Living life with small rituals, like drinking a cup of tea, can make the mundane, otherwise forgettable moments, memorable.

What was your most memorable cup of coffee or tea?


  1. It is precious to me that you turned a sick memory into a time of treasured oneness with your grandmother. Tea. How simple, yet, obviously profound in your life.

    It is those tiny things, repeated, that make a life, isn't it?

    And, by the way, on another note, I am as much a rock hound as you or my dog. I love the advise you give to your children to hold the rock until their mood changes. Wonderful. The earth does ground us.

    Have you checked out the possibilities of joining the conversation and linking your blog at five for ten by Momalon?

  2. What a sweet memory. I actually have some good sick day memories myself.

    My best cup of coffee.... With my Dad... years ago when we lived outside of Detroit. I was around 14 or 15 years old, and... I took ballet 6 days a week. On Saturdays, my Dad would pick me up, and we would have coffee and maybe a light breakfast together - nowhere fancy - donut place, diner.... At the time, I was new at school (having just moved to the area), and I was in a super competitive dance class with no friends. I didn't get much time with my Dad - even though we were a lot alike. I had two brothers who needed his attention, and my Mother did too (and she and I did not have a lot in common). I admired him so much, and I loved that he wanted to sit and visit with me. Looking back, I'm not sure how I was able to spend so much time with him uninterrupted. I'm guessing, as an avid runner, he was always out on one of his Saturday runs and probably just said he'd come go get me. I remember having a sense that this was stolen time and quite special.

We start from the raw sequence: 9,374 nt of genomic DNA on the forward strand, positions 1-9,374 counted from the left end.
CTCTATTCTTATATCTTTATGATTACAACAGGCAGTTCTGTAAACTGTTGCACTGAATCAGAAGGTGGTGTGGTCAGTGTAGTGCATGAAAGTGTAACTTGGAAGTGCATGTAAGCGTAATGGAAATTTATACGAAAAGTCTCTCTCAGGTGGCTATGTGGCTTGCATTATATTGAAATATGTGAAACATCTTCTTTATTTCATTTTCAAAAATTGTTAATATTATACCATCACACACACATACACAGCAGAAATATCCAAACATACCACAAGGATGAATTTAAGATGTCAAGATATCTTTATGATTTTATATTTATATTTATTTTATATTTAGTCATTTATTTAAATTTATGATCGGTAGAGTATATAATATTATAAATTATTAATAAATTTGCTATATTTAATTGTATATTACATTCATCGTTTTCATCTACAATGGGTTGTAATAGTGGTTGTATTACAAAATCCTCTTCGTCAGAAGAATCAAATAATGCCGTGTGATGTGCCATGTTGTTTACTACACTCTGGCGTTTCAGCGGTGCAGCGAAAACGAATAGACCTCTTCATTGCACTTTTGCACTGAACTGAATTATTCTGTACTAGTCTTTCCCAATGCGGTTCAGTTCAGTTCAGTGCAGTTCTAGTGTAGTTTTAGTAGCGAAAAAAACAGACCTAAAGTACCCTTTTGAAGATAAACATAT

Anyway, now that he's gone (cancer - 4 years ago), I really realize how cool that all was :-).

    I like this post A LOT.

  3. Rebecca,
    I had a feeling you were a rock hound too.
    My memories have a habit of evolving around food and drink, what does that say about Italians? My grandmother had a stroke a few weeks back so she is always on my mind lately and she is most present when I drink tea.

    I have not thought about the 5 for 10 because I write better when it comes from my heart in a personal moment. I have not trained myself yet to write on topics given to me. I am a nurse so I have never written much before or taken writing courses, and I want to keep it pure right now. I do enjoy the concept. Maybe after I get my feet deeper in the pool. Right now I am still on the surface and feel safe there.